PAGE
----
- Of course, even an occasional user might experience a caffeine withdrawal headache after just one or two caffeinated drinks. According to John Hopkins Medicine, dependency can begin after just one small cup of coffee — about 100 milligrams of caffeine — a day. Like any drug, caffeine affects everyone differently, depending on a person’s sensitivity, size and genetics.
How Does a Caffeine Withdrawal Headache Feel?
When caffeine enters your central nervous system, it narrows the blood vessels in your brain and reduces blood flow. One study found that less than three cups of coffee can reduce cerebral blood flow by as much as 27%. Your brain becomes accustomed to the constricted blood vessels and dependent on caffeine’s ability to keep it alert and focused.
But then, if your usual dose of caffeine is delayed or stopped, a rebound occurs:
The blood vessels relax, enlarge, and allow an unexpectedly heavier blood flow to the brain. And a withdrawal headache is underway.
While typically not a serious condition, severe headache from caffeine withdrawal can cause several days of discomfort and pain. What does this headache feel like?
- Caffeine withdrawal headache typically comes on gradually. Pain, throbbing and pressure start behind the eyes, pushing outward from the brain and possibly expanding to the front of the head.
- Level of pain can range from moderate to severe and tends to intensify with physical activity.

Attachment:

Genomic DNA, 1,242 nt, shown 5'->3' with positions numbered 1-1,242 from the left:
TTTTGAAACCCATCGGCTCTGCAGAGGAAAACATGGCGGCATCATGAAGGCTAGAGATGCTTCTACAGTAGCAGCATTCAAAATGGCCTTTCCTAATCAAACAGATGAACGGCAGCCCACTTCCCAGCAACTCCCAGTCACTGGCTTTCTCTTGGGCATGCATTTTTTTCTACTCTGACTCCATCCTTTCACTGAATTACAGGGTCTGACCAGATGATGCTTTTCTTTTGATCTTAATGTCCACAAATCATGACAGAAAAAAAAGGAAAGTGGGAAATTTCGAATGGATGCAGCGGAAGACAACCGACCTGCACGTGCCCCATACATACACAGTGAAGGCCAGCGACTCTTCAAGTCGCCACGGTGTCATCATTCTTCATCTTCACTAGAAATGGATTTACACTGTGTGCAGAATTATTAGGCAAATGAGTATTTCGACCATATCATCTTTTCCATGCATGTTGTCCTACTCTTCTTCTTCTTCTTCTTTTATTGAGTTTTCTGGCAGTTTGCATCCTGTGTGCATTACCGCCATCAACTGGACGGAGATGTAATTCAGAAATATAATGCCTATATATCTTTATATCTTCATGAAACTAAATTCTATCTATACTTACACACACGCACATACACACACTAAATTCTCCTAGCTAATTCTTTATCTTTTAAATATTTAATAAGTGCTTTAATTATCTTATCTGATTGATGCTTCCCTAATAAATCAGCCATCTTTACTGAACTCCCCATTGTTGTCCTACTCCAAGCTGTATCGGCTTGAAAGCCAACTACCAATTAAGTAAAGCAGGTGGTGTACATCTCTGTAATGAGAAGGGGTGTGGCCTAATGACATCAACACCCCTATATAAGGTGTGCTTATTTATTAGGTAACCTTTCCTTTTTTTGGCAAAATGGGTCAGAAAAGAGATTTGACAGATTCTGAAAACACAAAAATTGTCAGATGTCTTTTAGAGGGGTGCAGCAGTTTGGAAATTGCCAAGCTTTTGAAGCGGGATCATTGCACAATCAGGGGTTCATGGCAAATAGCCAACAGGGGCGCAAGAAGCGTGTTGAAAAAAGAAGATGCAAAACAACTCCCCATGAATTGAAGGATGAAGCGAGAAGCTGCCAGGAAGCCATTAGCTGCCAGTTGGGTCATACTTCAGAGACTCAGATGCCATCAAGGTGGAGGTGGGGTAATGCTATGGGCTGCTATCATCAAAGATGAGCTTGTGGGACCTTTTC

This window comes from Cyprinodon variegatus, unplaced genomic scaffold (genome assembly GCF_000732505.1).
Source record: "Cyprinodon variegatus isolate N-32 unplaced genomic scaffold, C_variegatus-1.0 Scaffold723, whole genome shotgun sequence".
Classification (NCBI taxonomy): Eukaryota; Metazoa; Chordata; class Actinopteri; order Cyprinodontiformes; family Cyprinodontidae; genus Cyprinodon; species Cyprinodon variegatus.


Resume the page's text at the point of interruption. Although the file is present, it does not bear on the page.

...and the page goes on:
- The headache can vary in length or severity and subsides when the brain is able to adjust to the increased flow from the enlarged blood vessels.
The International Headache Society defines a caffeine withdrawal headache in this way:
- It develops within 24 hours after last consuming caffeine in people who consume at least 200 milligrams (mg) per day of caffeine for more than 2 weeks.
- It disappears after 7 consecutive days of no caffeine.
- It improves within 1 hour of consuming 100 mg of caffeine.
Caffeine withdrawal headache also may be accompanied by fatigue or drowsiness; depression, anxiety, or irritability; trouble concentrating; flu-like symptoms; and even hand tremors.
So, if you’re a regular consumer of caffeine, ask yourself these questions to determine if caffeine withdrawal may be causing uncomfortable side effects:
- Have I consumed caffeine in any form every day for the last 2 weeks?
- On a regular daily basis, do I drink 1-2 cups of caffeinated coffee (about 200 mg) or 2-4 cups (about 400 mg) of caffeinated tea…but have suddenly stopped?
- Does my head pain or discomfort decrease after I consume 100 mg of caffeine?
- Does my head pain or discomfort decrease after 7 consecutive days without caffeine?
If you can answer “yes” to any of these questions, you may be experiencing caffeine withdrawal.
How Do You Relieve a Caffeine Withdrawal Headache?
Follow these 8 tips to tackle a headache that comes with caffeine withdrawal:
- Drink some caffeine! It may seem counterintuitive, but a temporary way to minimize caffeine withdrawal headache and other symptoms may simply be a few sips of a caffeinated beverage. Studies show most people begin to experience some relief within an hour of consuming 100 mg of caffeine.